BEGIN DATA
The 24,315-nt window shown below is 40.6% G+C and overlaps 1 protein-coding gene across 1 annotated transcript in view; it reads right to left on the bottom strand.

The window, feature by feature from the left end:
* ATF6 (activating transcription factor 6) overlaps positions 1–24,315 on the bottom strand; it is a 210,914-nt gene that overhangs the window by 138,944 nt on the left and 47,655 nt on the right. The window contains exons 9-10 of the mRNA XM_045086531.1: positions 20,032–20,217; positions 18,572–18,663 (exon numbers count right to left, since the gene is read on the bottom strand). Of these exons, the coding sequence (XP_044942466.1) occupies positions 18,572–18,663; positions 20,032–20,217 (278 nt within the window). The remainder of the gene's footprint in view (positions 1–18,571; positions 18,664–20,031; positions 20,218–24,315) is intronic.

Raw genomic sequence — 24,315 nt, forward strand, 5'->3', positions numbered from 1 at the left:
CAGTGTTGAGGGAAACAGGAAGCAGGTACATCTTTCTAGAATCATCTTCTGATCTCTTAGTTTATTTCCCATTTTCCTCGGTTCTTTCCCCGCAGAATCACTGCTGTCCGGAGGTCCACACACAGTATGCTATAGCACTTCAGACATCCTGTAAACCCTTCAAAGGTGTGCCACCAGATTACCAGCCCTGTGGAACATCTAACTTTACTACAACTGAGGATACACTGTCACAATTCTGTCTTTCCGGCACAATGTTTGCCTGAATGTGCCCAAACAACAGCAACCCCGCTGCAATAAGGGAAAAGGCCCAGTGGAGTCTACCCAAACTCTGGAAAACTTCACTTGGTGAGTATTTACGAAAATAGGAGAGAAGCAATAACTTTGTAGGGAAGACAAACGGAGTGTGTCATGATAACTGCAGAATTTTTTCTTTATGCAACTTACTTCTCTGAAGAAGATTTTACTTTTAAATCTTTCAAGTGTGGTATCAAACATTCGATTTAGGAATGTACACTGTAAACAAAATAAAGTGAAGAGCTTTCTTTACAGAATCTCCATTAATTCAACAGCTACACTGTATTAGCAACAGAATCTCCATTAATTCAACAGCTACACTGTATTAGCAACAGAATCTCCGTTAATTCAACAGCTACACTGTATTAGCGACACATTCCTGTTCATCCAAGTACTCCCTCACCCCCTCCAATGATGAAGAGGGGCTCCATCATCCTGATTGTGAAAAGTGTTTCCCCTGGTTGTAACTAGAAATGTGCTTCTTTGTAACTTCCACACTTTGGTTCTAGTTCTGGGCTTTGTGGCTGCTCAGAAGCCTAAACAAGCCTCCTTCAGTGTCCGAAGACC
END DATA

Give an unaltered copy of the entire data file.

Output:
The 24,315-nt window shown below is 40.6% G+C and overlaps 1 protein-coding gene across 1 annotated transcript in view; it reads right to left on the bottom strand.

The window, feature by feature from the left end:
* ATF6 (activating transcription factor 6) overlaps positions 1–24,315 on the bottom strand; it is a 210,914-nt gene that overhangs the window by 138,944 nt on the left and 47,655 nt on the right. The window contains exons 9-10 of the mRNA XM_045086531.1: positions 20,032–20,217; positions 18,572–18,663 (exon numbers count right to left, since the gene is read on the bottom strand). Of these exons, the coding sequence (XP_044942466.1) occupies positions 18,572–18,663; positions 20,032–20,217 (278 nt within the window). The remainder of the gene's footprint in view (positions 1–18,571; positions 18,664–20,031; positions 20,218–24,315) is intronic.

Raw genomic sequence — 24,315 nt, forward strand, 5'->3', positions numbered from 1 at the left:
CAGTGTTGAGGGAAACAGGAAGCAGGTACATCTTTCTAGAATCATCTTCTGATCTCTTAGTTTATTTCCCATTTTCCTCGGTTCTTTCCCCGCAGAATCACTGCTGTCCGGAGGTCCACACACAGTATGCTATAGCACTTCAGACATCCTGTAAACCCTTCAAAGGTGTGCCACCAGATTACCAGCCCTGTGGAACATCTAACTTTACTACAACTGAGGATACACTGTCACAATTCTGTCTTTCCGGCACAATGTTTGCCTGAATGTGCCCAAACAACAGCAACCCCGCTGCAATAAGGGAAAAGGCCCAGTGGAGTCTACCCAAACTCTGGAAAACTTCACTTGGTGAGTATTTACGAAAATAGGAGAGAAGCAATAACTTTGTAGGGAAGACAAACGGAGTGTGTCATGATAACTGCAGAATTTTTTCTTTATGCAACTTACTTCTCTGAAGAAGATTTTACTTTTAAATCTTTCAAGTGTGGTATCAAACATTCGATTTAGGAATGTACACTGTAAACAAAATAAAGTGAAGAGCTTTCTTTACAGAATCTCCATTAATTCAACAGCTACACTGTATTAGCAACAGAATCTCCATTAATTCAACAGCTACACTGTATTAGCAACAGAATCTCCGTTAATTCAACAGCTACACTGTATTAGCGACACATTCCTGTTCATCCAAGTACTCCCTCACCCCCTCCAATGATGAAGAGGGGCTCCATCATCCTGATTGTGAAAAGTGTTTCCCCTGGTTGTAACTAGAAATGTGCTTCTTTGTAACTTCCACACTTTGGTTCTAGTTCTGGGCTTTGTGGCTGCTCAGAAGCCTAAACAAGCCTCCTTCAGTGTCCGAAGACC